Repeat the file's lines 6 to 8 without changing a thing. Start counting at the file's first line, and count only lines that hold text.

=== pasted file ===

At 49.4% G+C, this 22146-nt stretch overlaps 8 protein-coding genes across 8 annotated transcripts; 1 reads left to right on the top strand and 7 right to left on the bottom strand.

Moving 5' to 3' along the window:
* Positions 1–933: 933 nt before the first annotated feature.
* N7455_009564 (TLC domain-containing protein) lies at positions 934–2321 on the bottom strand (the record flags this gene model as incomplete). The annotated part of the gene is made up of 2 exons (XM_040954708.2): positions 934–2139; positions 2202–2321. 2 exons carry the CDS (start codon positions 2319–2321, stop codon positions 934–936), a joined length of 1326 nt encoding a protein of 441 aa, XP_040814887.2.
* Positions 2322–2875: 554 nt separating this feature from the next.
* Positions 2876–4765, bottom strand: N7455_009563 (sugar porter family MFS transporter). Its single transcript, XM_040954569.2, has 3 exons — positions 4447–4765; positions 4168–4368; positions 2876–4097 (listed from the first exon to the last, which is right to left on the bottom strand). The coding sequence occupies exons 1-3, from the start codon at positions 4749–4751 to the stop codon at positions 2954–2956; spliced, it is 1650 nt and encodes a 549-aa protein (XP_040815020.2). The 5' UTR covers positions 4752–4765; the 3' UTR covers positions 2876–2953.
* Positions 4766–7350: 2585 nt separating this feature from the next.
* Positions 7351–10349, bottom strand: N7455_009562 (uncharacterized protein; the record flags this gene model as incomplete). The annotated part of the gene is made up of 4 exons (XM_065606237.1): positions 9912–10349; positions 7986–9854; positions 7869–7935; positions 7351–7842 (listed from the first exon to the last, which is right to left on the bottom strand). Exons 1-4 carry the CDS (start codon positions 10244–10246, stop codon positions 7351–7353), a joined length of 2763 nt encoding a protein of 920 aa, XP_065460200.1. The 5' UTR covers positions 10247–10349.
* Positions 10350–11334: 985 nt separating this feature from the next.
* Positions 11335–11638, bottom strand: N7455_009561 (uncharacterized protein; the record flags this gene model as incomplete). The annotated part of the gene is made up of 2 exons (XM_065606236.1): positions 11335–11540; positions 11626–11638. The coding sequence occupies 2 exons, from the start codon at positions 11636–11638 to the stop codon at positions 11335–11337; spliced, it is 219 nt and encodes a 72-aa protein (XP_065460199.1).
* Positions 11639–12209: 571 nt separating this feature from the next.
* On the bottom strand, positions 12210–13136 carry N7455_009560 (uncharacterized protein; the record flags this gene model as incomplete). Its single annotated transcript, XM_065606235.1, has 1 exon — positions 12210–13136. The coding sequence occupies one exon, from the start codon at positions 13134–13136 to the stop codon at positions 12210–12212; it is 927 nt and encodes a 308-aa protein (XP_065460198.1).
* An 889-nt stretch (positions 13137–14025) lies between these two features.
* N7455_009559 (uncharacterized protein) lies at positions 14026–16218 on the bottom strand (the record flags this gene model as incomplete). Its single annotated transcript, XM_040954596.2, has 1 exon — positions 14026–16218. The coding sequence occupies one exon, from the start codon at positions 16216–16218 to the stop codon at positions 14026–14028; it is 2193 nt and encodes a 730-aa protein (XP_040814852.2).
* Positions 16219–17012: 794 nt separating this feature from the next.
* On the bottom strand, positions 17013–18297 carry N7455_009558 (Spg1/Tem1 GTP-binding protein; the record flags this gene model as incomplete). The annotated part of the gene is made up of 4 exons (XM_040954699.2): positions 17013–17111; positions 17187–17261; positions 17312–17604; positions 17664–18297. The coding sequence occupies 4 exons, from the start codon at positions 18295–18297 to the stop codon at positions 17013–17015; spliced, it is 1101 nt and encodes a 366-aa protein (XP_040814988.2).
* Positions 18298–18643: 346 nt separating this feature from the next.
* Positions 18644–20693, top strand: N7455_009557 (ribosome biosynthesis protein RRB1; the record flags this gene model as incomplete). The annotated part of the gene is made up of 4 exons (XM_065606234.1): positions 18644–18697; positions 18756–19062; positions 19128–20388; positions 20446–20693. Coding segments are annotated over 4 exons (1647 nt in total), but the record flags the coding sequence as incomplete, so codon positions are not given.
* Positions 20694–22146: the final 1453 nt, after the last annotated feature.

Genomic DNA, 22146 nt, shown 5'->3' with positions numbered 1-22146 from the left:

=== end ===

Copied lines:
* Positions 2876–4765, bottom strand: N7455_009563 (sugar porter family MFS transporter). Its single transcript, XM_040954569.2, has 3 exons — positions 4447–4765; positions 4168–4368; positions 2876–4097 (listed from the first exon to the last, which is right to left on the bottom strand). The coding sequence occupies exons 1-3, from the start codon at positions 4749–4751 to the stop codon at positions 2954–2956; spliced, it is 1650 nt and encodes a 549-aa protein (XP_040815020.2). The 5' UTR covers positions 4752–4765; the 3' UTR covers positions 2876–2953.
* Positions 4766–7350: 2585 nt separating this feature from the next.
* Positions 7351–10349, bottom strand: N7455_009562 (uncharacterized protein; the record flags this gene model as incomplete). The annotated part of the gene is made up of 4 exons (XM_065606237.1): positions 9912–10349; positions 7986–9854; positions 7869–7935; positions 7351–7842 (listed from the first exon to the last, which is right to left on the bottom strand). Exons 1-4 carry the CDS (start codon positions 10244–10246, stop codon positions 7351–7353), a joined length of 2763 nt encoding a protein of 920 aa, XP_065460200.1. The 5' UTR covers positions 10247–10349.